Most of my research interests fit more or less under the umbrella of Complex Systems.
I am currently working with Nick Jones and colleagues in the Systems and Signals group at the Dept. of Physics, University of Oxford, supported by a postdoctoral contract from the Oxford Centre for Integrative Systems Biology. My main research topics are:
Biological mechanisms for probabilistic reasoning with neurons. Given uncertain information about the world, the brain is not only able to reason logically, but seems to do so in a statistically optimal way. Using a variety of mathematical and computational techniques, as well as experimental work in vitro, we are trying to contribute to an understanding or how the brain does this.
How ensembles of cells harness noise for functional purposes. There are many instances of this kind of phenomenon, and we hope to gain insights into the mechanisms by which this comes about using ideas from complex systems science and computational methods.
I did my PhD, entitled Interplay between Network Topology and Dynamics in Neural Systems, with Joaquín Torres and Joaquín Marro at the Instituto Carlos I de Física Teórica y Computacional, University of Granada. It addresses two questions:
How the activity of individual cells might shape the topological properties of the network they form part of: Evolving networks and the development of neural systems, S. Johnson et al. J. Stat. Mech. (2010) P03003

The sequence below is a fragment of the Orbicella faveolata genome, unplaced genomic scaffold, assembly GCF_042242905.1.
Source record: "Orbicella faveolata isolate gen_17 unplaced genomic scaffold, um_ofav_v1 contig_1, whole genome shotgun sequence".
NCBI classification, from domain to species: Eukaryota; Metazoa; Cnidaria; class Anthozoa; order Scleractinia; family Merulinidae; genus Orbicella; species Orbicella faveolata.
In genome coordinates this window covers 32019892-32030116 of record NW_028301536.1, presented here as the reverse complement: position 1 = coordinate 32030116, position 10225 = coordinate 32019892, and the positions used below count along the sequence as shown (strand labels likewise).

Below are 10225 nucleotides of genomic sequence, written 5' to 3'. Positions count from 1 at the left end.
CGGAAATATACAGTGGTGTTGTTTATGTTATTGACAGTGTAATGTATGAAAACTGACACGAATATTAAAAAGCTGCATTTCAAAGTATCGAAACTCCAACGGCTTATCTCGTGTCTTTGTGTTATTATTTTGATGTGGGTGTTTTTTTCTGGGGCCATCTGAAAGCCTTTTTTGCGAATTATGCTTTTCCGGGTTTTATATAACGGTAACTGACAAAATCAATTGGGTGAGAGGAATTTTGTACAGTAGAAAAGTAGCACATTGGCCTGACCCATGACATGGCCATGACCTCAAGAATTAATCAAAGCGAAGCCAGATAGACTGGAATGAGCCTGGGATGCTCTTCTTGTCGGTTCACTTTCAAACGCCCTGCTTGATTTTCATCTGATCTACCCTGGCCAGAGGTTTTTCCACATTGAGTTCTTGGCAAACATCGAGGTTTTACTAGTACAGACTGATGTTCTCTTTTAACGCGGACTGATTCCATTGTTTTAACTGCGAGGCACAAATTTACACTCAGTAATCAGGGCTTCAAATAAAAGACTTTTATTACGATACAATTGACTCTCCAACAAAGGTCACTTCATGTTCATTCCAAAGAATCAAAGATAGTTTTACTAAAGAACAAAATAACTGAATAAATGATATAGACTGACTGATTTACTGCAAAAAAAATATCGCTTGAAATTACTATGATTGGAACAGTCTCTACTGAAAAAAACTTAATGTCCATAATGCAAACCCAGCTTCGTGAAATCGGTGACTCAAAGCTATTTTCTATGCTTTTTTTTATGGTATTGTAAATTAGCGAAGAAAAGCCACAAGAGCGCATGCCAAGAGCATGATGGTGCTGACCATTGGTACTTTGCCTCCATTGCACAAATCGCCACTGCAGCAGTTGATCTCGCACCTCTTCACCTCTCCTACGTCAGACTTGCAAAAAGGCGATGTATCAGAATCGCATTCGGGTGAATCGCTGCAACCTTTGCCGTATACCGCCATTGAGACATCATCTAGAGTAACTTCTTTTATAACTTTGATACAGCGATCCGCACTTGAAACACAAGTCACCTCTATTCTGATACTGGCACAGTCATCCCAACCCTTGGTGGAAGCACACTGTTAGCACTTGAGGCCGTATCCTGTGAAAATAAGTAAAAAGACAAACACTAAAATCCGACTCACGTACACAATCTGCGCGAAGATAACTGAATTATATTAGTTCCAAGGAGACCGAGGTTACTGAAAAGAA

How the structural features to emerge might in their turn influence or determine the collective behaviour of ensembles of model neurons: Functional optimization in complex excitable networks, S. Johnson et al., EPL 83, 46006 (2008); Enhancing neural-network performance via assortativity, S. de Franciscis et al., Phys. Rev. E 83, 036114 (2011); Mechanism for robust short-term memory without synaptic learning, S. Johnson et al. (2011) arXiv: 1007.3122
I have also done some work on Complex Networks: Nonlinear preferential rewiring in fixed-size networks as a diffusion process, S. Johnson et al., Phys. Rev. E 79, 050104(R) (2009); Entropic origin of disassortativity in complex networks, S. Johnson et al., Phys. Rev. Lett. 104, 108702 (2010)
I am currently involved in various other lines of research, some of which include:
Looking for possible mechanisms behind the emergence of food-webs and other ecological networks, with Miguel A. Muñoz and Virginia Domínguez, as well as several colleagues from the INIFTA, University of La Plata.
Studying the effects of degree-degree correlations in a variety of networks, as well as other related aspects, with Sebastiano de Franciscis (University of Granada) and Jorge Mejías (University of Ottawa), among others.
Together with Joaquín Torres, studying, in greater detail than in Mechanism for robust short-term memory without synaptic learning, S. Johnson et al. (2011) arXiv: 1007.3122, the conditions required for our recently proposed mechanism of Cluster Reverberation to work for short-term memory to emerge from metastable states due to a clustered network topology.
Trying to understand, with Miguel Ibáñez (Autonomous University of Madrid) and Daniele Vilone (Carlos III University of Madrid), the reason for the prevalence of sexual reproduction among higher plants and animals.
Searching for the reasons behind the different kinds of network motifs found in real-world complex networks; this with Miguel A. Muñoz and Simone Pigolotti (Niels Bohr International Academy, Copenhagen).
These are some of my friends and colleagues: